By Ron Smith
Cobb County, Georgia, north of Atlanta, is hot in late June. That’s true in 2014. It was also true 150 years ago, on Sunday, June 26, 1864. In those days, Cobb County was small mountain country west of the railroad junction town of Marietta. In 1864, two armies were catching their breath that day near Kennesaw Mountain after weeks of fronting each other and digging hurried trenches. They were also getting relief from the rains that had come in relentless torrents that summer in north Georgia.
Te Confederate brigades were in as much misery as their Union counterparts. They found themselves continually franked by the larger Union forces. There had been several skirmishes, but the norm was hurried evacuations and hard marching to more wet and uncomfortable new positions along a web of narrow dirt roads between Chattanooga and Atlanta. Historian Bruce Catton described these maneuvers as “a macabre dance” that characterized the Atlanta campaign being led by former Leaven-worth attorney, now Lt. Gen. William T. Sherman.1
Kennesaw is a Cherokee word meaning burial ground.2 At Kennesaw the maneuvering stopped. Veterans on both sides sensed that something big was coming. Sgt. Nixon Stewart of the 52nd Ohio spent the night reading his Bible by a campfire. Over and over he read Psalm 91, the Soldier’s Psalm, as if repeated reading of the passage would protect him from whatever was going to happen. “A thousand shall fall at thy side and ten thousand at thy right hand, but it shall not come nigh thee.”3 He took the promise to heart and commended his life to God. But he slept fitfully.4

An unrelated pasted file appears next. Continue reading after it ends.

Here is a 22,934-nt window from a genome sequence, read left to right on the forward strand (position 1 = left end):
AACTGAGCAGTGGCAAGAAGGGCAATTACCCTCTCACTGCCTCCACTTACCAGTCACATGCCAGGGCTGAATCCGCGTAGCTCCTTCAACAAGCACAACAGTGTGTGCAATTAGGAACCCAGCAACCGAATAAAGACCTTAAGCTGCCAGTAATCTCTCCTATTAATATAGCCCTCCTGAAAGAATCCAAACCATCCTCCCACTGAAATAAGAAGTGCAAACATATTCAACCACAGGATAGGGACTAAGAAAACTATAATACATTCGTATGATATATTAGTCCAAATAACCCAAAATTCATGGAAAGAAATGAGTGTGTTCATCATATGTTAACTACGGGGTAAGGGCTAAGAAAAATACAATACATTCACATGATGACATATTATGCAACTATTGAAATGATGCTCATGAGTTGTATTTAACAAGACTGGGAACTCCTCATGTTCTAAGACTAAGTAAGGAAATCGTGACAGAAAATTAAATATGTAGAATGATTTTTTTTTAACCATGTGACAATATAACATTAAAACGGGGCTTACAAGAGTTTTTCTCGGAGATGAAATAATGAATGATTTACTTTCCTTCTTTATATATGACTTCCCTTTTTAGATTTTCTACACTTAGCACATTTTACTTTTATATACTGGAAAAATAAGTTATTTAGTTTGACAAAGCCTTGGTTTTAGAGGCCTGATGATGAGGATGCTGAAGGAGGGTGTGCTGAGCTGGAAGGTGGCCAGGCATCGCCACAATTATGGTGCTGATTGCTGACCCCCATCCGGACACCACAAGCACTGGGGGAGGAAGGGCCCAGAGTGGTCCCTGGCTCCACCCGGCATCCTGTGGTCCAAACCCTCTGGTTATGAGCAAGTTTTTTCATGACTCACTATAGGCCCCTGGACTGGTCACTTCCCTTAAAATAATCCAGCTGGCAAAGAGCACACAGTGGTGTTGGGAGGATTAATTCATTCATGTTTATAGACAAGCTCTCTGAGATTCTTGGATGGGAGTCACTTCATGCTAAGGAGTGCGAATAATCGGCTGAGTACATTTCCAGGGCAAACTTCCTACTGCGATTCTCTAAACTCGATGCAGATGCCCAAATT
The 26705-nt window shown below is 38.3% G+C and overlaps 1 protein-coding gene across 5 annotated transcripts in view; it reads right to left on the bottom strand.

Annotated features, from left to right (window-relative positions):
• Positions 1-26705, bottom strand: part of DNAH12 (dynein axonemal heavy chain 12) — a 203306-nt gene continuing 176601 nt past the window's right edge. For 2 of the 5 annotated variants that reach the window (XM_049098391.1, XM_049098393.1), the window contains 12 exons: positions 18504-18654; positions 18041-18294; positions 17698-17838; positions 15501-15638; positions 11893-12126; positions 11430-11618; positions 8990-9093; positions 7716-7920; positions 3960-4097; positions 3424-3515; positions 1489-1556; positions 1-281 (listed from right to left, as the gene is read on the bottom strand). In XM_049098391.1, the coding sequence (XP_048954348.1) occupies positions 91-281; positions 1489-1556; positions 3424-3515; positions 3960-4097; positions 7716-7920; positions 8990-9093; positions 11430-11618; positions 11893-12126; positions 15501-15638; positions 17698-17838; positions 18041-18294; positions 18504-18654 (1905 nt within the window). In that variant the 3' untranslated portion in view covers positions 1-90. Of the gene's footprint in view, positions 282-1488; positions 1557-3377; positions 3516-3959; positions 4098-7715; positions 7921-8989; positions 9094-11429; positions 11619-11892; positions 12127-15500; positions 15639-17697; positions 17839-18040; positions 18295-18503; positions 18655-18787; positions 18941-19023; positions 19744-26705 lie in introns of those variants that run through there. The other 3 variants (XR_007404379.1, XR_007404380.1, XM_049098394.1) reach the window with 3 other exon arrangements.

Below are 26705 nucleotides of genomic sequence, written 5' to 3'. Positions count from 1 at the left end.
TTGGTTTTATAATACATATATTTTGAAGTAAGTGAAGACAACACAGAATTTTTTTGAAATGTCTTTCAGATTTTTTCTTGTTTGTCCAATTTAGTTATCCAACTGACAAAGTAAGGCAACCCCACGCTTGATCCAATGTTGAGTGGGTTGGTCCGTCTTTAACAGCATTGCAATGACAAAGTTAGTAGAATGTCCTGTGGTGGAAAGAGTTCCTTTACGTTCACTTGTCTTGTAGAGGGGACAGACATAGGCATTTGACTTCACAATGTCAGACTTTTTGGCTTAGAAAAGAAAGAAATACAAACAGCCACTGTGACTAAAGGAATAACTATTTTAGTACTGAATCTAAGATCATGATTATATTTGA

In 1864, the American Civil War had reached its zenith in casualties. Te Armies of the Potomac and of Northern Virginia were locked in a bloody stalemate around Richmond, Virginia. In five battles between May 7 and June 30, there were over 61,000 Union casual-ties,5 slaughter unheard of in America. Te numbers would have raised a public outcry had Secretary of War Edwin Stanton not falsified the records before releasing them.6
Atlanta was the prize of the 1864 western campaign. Gen. Sherman’s maneuvering met with more success than Ulysses S. Grant’s in the east and with far fewer casualties. His hard-bitten Cumberland veterans of Chickamauga and Missionary Ridge were marching behind him, steadily advancing into Georgia. Te blue hordes were coming. Atlanta civilians evacuated the city. Thousands of slaves hurriedly prepared defensive trenches for the Confederate Army to weather the siege that everyone expected.
Dan McCook, the Lawyer
Dan McCook was a trim 6-foot 29-year-old colonel of infantry in 1864, with steel gray eyes and the figure of manliness. He had been a leader of the Leavenworth bar in its courtrooms five years earlier and looked every inch a battlefield commander. Before the war, he was the principal trial attorney in the firm of Sherman, Ewing and McCook. McCook had read law7 in Ohio with his brother George McCook and George’s partner, Edwin Stanton, Lincoln’s secretary of war.